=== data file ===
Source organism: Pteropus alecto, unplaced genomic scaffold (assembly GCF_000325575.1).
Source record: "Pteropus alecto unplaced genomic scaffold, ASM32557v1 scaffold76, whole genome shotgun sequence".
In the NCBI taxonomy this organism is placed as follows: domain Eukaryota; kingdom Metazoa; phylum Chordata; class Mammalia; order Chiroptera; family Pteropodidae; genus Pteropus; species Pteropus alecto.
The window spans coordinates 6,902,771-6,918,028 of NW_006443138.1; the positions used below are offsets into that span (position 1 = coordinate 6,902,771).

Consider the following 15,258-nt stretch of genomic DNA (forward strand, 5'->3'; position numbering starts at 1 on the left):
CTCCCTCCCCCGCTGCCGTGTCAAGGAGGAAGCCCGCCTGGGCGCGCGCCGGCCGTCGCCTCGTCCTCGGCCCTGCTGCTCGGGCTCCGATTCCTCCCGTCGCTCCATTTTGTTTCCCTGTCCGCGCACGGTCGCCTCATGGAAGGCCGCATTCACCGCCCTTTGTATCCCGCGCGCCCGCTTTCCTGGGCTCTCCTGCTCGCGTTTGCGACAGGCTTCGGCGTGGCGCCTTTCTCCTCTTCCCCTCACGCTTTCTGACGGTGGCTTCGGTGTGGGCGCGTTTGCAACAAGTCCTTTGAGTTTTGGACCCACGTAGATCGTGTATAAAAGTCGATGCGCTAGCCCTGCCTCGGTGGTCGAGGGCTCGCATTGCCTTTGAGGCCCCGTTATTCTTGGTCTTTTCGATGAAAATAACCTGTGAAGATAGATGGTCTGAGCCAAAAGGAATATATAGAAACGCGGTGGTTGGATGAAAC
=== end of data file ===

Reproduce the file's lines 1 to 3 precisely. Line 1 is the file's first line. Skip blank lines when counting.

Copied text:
Source organism: Pteropus alecto, unplaced genomic scaffold (assembly GCF_000325575.1).
Source record: "Pteropus alecto unplaced genomic scaffold, ASM32557v1 scaffold76, whole genome shotgun sequence".
In the NCBI taxonomy this organism is placed as follows: domain Eukaryota; kingdom Metazoa; phylum Chordata; class Mammalia; order Chiroptera; family Pteropodidae; genus Pteropus; species Pteropus alecto.